In two conversations with senior executives last week the challenges of running large organisations arose.
One commented that his 11 hour day hardly gives him time to stuff a sandwich in his mouth, let alone room for reflection. The other noted - with some irritation - the continued mantra of infusing the organisation with an entrepreneurial spirit to kick start innovation, while noting that nothing in their current set up imitated what an entrepreneur really does (tries and fails, driven by an ever-impending fiscal cliff concentrating the mind).
The latter conversation especially reminded me of the great quote from Peter Drucker:
“The search for innovation needs to be organisationally separate and outside of the on-going managerial business. Innovative organisations realise that one cannot simultaneously create the new and take care of what one already has.
They also realise that maintenance of the present business is far too big a task for the people in it to have much time for creating the new, the different business for tomorrow. And they also realise that taking care of tomorrow is far too big and difficult a task to be diluted with concern of today. Both tasks have to be done, But they are different.
Innovative organisations, therefore, put the new into separate organisational components concerned with the creation of the new.”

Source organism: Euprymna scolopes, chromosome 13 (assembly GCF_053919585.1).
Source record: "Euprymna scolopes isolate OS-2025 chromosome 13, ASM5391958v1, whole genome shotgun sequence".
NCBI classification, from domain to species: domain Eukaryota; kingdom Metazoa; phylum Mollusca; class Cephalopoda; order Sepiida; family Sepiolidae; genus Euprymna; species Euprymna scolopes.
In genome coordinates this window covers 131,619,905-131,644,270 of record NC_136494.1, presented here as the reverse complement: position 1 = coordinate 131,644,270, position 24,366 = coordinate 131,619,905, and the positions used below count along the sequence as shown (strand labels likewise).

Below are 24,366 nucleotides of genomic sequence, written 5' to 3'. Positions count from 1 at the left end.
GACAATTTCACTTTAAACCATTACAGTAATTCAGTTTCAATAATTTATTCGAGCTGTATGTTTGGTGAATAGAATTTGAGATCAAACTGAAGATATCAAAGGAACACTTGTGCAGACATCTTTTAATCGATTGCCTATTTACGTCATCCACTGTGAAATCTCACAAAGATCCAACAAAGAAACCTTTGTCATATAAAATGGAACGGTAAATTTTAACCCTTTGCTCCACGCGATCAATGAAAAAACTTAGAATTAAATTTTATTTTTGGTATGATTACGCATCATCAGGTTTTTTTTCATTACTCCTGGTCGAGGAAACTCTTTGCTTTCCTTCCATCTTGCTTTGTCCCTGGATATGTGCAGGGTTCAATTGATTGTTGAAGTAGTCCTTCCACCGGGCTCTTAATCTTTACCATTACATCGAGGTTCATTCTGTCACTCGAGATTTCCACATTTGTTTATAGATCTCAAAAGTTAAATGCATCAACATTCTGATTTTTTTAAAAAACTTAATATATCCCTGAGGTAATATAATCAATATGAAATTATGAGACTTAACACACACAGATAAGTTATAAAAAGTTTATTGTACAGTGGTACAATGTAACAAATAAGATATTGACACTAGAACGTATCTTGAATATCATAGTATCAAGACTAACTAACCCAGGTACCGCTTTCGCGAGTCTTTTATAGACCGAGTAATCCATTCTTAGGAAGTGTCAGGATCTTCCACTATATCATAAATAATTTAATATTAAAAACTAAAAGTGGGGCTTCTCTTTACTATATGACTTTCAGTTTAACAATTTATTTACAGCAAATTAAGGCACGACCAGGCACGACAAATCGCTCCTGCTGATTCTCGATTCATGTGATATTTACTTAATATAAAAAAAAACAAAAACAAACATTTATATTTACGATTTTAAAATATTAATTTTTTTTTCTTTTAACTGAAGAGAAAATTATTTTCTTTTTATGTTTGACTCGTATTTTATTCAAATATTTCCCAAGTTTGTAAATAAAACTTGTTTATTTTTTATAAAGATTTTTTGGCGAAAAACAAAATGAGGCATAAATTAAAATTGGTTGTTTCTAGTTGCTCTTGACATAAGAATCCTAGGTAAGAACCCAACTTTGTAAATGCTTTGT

However, is it enough to merely put the new in an incubator and expect it to succeed? While ‘putting the new into separate organisational components’ is a necessary step, it’s not sufficient in itself. ‘Innovation labs’ also need the right mandate, mindsets and ‘manpower’. Merely replicating the current in a ring-fenced corner of the office only produces incremental improvements as perspectives (and incentives) are still shaped by the current.
Some other shift is needed
The conversation with the executive without time to even eat made me think of the principles of agile - coming out of the software development industry but increasingly being adapted to other industries - and whether they can be a guide for those aware enough that things as they currently stand are not quite right.
Agile principles are simple. What I’ve added below are some explanation about how they might be thought about to become applicable in other business environments:
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